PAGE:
IUS School of Natural Sciences receives $1 million gift for new scholarship
Indiana University Southeast received a gift to the School of Natural Sciences by Mark Holloway in honor of his late wife and IUS alumna Teresa Blessinger.
The $1 million gift will create the Teresa Blessinger Memorial Scholarship for IUS School of Natural Sciences students.
“We are very grateful for this tremendous gift that will provide more scholarship opportunities for our students in the School of Natural Sciences,” said Betty Russo, vice chancellor for advancement. “Philanthropists like Mark Holloway and his late wife make it possible for us to continue our mission to prepare our students to be productive citizens.”
Blessinger grew up in Corydon and graduated from IUS with a Bachelor of Arts in biology in 1977 and from Indiana University School of Medicine in 1981. She was an anesthesiologist at Baptist Health in Louisville for 30 years and passed away in September of 2017.
Blessinger credited going to medical school to the faculty she had at IUS. She intended to be a medical technician; however, one of her professors encouraged her to aim higher.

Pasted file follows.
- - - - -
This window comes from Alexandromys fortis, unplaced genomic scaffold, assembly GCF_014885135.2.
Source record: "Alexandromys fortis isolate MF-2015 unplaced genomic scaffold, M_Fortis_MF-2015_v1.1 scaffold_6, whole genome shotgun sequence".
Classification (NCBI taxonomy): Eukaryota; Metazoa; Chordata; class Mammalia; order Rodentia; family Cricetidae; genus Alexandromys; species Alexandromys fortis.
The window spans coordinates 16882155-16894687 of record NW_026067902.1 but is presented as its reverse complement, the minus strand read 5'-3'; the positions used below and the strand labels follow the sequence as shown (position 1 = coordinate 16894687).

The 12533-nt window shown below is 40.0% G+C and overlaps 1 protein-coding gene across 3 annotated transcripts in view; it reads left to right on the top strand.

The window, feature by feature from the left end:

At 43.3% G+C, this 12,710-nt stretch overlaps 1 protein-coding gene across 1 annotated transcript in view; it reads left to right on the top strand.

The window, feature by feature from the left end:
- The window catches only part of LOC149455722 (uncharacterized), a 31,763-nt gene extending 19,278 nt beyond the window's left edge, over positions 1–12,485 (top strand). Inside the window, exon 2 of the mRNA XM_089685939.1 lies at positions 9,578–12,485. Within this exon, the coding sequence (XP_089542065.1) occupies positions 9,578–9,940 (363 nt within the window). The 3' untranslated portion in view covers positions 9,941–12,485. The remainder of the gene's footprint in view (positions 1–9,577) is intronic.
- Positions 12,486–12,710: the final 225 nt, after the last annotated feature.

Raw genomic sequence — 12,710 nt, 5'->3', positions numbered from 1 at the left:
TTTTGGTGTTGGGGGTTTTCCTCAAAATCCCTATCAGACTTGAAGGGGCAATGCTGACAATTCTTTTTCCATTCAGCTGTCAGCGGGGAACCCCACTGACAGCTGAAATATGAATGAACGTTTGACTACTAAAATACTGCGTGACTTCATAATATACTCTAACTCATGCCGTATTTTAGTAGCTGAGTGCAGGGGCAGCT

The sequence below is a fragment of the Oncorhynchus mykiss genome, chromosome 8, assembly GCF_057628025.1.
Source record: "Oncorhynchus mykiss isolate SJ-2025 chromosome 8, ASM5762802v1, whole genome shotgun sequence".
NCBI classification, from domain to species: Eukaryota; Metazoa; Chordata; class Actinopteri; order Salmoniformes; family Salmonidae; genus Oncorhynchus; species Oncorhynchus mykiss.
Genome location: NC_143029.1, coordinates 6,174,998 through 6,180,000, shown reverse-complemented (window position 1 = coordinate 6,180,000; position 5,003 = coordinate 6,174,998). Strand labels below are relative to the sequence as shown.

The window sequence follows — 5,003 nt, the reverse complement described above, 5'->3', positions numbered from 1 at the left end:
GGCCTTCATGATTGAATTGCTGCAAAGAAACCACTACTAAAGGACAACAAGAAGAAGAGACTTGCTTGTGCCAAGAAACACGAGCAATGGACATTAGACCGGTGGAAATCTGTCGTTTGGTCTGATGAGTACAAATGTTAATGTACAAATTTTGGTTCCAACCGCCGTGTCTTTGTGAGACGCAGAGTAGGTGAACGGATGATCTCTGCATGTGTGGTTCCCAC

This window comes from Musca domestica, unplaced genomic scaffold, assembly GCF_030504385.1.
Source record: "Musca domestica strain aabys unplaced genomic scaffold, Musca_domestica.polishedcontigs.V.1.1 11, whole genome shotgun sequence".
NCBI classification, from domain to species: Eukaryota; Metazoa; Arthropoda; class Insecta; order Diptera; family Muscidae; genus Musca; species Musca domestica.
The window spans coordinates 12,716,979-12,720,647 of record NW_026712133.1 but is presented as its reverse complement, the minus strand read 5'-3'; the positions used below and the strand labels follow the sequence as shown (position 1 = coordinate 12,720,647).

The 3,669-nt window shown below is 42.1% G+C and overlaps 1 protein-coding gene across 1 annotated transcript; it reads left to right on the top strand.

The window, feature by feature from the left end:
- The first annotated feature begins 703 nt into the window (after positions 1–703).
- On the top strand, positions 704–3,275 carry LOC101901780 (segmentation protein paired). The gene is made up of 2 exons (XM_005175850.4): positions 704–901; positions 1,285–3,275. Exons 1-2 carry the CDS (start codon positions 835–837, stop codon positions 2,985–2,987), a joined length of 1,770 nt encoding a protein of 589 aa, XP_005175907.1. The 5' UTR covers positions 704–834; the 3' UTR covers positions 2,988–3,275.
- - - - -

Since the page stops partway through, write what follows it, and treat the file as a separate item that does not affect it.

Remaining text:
“My wife was an exceptional undergraduate student at IU Southeast, and her instructors and her academic counselor almost forced her to take the Medical College Admission Test,” said Holloway. “She always attributed those professors at IU Southeast making her aim high as a reason for her success.”
Holloway recently retired as the chief investment officer for Stock Yards Bank in Louisville, where he worked for over 30 years. He earned his undergraduate degree from the University of Kentucky and MBA from Bellarmine University.
“I know how difficult it is to get through college when you’re financially strapped,” he said. “I hope that this will allow students the peace of mind to know that as long as they maintain certain academic standards and have the need, they don’t have to worry about paying for their education. Because this gift is going to the School of Natural Sciences, I hope that these scholarships will produce some of the doctors of tomorrow.”